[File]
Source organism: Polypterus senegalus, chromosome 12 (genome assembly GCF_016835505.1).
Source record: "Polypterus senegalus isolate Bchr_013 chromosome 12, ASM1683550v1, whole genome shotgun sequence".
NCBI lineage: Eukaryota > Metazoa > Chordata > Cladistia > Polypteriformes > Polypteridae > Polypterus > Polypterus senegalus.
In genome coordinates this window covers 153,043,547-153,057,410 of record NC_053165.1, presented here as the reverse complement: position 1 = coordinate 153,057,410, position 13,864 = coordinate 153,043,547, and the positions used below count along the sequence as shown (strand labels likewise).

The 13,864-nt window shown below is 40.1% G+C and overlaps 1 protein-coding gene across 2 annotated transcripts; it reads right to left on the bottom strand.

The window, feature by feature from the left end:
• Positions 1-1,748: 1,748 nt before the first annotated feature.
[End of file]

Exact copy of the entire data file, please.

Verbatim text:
Source organism: Polypterus senegalus, chromosome 12 (genome assembly GCF_016835505.1).
Source record: "Polypterus senegalus isolate Bchr_013 chromosome 12, ASM1683550v1, whole genome shotgun sequence".
NCBI lineage: Eukaryota > Metazoa > Chordata > Cladistia > Polypteriformes > Polypteridae > Polypterus > Polypterus senegalus.
In genome coordinates this window covers 153,043,547-153,057,410 of record NC_053165.1, presented here as the reverse complement: position 1 = coordinate 153,057,410, position 13,864 = coordinate 153,043,547, and the positions used below count along the sequence as shown (strand labels likewise).

The 13,864-nt window shown below is 40.1% G+C and overlaps 1 protein-coding gene across 2 annotated transcripts; it reads right to left on the bottom strand.

The window, feature by feature from the left end:
• Positions 1-1,748: 1,748 nt before the first annotated feature.